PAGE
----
Each Child is Different
When it comes to grieving the death of a parent, children will process and react in different ways depending on their age and development level.
For example, a five-year-old with autism will react and process the situation differently than a non-autistic five-year-old, who will also react differently from an infant or even another five-year-old.
Grief is a Process
Grief really is a process that each child will travel through at his/her own pace, navigating and conquering a series of steps before reaching acceptance and getting used to the “new normal”. There is also no "right" way or "wrong" way to grieve, and “there’s no specific point at which children should be expected to show signs of having coped with the loss of their parent.” (3)
Even those children who weren't close to the parent or loved one who died will experience grief, perhaps because of the uncertainty or any unresolved issues concerning the relationship. (3)
How do Children Express Grief?
Irritability – Infants up to two years don’t have any other way of expressing their feelings except through fussiness. But irritability is also common in children of other ages. It can take the form of temper tantrums, crying episodes that are sometimes inconsolable. It can be fueled by feelings of resentment and abandonment.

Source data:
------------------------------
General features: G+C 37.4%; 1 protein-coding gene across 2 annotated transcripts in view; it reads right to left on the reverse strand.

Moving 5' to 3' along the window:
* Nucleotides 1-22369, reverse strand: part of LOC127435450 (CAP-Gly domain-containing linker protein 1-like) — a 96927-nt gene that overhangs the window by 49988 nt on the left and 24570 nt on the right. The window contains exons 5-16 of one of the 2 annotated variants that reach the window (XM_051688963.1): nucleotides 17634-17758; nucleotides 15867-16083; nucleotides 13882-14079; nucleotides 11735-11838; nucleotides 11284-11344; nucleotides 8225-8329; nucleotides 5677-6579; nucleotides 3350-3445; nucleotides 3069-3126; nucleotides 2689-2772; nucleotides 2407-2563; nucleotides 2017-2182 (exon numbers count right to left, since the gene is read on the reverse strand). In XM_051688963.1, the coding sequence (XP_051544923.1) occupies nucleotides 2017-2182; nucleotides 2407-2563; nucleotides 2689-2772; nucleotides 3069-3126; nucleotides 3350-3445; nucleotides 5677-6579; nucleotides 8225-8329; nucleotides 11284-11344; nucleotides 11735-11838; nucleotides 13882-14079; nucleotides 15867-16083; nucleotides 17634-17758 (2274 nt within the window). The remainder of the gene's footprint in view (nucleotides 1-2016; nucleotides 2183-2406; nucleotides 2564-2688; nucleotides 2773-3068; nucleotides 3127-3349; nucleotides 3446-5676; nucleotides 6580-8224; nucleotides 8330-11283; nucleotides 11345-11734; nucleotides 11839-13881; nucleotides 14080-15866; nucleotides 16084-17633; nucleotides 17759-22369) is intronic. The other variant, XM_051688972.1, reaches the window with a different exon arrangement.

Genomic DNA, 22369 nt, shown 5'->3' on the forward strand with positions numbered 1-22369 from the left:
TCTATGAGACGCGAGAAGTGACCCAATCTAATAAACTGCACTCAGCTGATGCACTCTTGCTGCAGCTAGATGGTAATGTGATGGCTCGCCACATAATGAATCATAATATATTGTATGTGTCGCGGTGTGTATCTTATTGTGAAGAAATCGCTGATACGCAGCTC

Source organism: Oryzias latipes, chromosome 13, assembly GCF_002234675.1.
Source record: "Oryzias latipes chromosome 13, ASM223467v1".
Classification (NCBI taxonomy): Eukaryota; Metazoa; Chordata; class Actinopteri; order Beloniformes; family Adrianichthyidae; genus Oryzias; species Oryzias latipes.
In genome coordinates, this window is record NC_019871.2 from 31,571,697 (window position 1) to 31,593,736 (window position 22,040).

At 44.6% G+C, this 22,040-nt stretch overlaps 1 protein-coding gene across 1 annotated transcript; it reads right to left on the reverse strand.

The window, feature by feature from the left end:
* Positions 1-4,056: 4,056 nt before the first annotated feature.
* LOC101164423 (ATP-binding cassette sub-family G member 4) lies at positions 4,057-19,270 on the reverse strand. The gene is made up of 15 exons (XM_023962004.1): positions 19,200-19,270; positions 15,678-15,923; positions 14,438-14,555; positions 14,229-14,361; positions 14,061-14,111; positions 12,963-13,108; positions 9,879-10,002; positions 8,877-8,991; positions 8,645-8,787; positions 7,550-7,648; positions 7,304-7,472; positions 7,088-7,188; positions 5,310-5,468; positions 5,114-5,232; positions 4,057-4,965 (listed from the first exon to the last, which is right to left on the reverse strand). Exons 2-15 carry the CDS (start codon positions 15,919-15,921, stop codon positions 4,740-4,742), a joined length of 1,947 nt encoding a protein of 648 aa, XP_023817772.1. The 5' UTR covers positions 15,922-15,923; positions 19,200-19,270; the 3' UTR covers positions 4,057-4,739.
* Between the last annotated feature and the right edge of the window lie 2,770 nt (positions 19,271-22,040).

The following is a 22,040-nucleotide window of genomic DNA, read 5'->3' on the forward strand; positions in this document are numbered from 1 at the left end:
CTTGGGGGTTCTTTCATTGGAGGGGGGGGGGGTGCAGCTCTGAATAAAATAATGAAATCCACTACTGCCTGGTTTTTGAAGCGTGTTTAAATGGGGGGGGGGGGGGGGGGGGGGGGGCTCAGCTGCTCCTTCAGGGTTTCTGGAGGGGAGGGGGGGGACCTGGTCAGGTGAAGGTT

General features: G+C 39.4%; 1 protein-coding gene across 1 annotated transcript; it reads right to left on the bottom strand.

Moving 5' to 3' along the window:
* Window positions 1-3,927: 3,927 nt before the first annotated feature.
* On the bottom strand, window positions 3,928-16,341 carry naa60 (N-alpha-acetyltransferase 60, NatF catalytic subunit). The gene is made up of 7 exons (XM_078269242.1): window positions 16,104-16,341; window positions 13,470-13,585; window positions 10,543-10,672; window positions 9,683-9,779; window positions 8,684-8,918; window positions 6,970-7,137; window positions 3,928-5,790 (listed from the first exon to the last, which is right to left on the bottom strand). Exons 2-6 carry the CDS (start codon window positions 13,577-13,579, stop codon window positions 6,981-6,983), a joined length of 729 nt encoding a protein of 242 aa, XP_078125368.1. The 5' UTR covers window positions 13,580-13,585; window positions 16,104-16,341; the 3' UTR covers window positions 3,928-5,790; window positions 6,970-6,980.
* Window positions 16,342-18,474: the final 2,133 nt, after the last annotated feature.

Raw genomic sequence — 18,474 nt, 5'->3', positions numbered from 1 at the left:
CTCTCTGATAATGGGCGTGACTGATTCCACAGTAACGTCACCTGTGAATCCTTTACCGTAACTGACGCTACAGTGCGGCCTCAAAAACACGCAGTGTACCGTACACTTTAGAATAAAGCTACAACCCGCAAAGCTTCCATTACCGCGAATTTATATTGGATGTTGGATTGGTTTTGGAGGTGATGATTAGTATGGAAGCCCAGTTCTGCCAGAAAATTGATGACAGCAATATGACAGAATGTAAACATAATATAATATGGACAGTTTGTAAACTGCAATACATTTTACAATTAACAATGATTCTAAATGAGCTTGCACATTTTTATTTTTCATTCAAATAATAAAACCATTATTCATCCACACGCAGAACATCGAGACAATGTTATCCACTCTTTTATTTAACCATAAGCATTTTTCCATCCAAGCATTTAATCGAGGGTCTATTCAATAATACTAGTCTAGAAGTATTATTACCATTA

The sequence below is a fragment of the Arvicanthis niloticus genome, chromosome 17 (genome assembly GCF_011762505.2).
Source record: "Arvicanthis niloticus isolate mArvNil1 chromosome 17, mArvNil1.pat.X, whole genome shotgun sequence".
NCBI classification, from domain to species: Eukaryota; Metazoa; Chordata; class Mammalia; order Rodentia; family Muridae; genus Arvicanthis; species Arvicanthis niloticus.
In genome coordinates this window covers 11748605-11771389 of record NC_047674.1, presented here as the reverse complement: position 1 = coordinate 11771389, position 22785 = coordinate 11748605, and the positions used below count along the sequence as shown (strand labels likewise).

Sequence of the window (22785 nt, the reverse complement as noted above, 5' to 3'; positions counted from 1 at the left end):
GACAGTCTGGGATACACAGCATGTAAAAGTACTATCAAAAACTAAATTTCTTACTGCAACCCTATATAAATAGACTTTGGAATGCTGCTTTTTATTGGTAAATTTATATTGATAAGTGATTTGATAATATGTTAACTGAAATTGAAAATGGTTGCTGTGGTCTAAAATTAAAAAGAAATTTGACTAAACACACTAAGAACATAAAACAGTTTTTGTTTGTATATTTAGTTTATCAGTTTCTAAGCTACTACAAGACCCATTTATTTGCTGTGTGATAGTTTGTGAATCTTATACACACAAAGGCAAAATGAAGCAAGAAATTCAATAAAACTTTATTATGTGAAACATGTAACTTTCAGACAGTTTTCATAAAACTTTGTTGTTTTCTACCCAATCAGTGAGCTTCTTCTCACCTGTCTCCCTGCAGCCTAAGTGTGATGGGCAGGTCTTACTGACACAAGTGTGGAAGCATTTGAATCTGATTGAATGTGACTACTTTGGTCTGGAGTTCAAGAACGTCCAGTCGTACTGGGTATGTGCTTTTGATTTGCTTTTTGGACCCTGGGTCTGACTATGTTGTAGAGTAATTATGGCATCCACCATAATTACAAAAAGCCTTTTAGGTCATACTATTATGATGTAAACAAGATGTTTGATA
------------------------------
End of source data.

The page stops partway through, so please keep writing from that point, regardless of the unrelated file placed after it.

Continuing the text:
Developmental Regression – Children may “retreat” into baby-like behavior such as thumbsucking or wanting to be rocked again. The likely reason for this is that children are trying to incite the parental nurturing and comfort that they crave. (3)
Physiological Changes – These include stomach aches, headaches, rashes, even acid reflux, and bladder or bowel changes such as diarrhea or constipation.
Behavioral Changes – There may be separation anxiety or fear of the dark. The child may not feel like eating or playing, and may have trouble getting to sleep or staying asleep, or may experience nightmares. Some of these behaviors are classic signs of depression, which is a common response to the death of a loved one.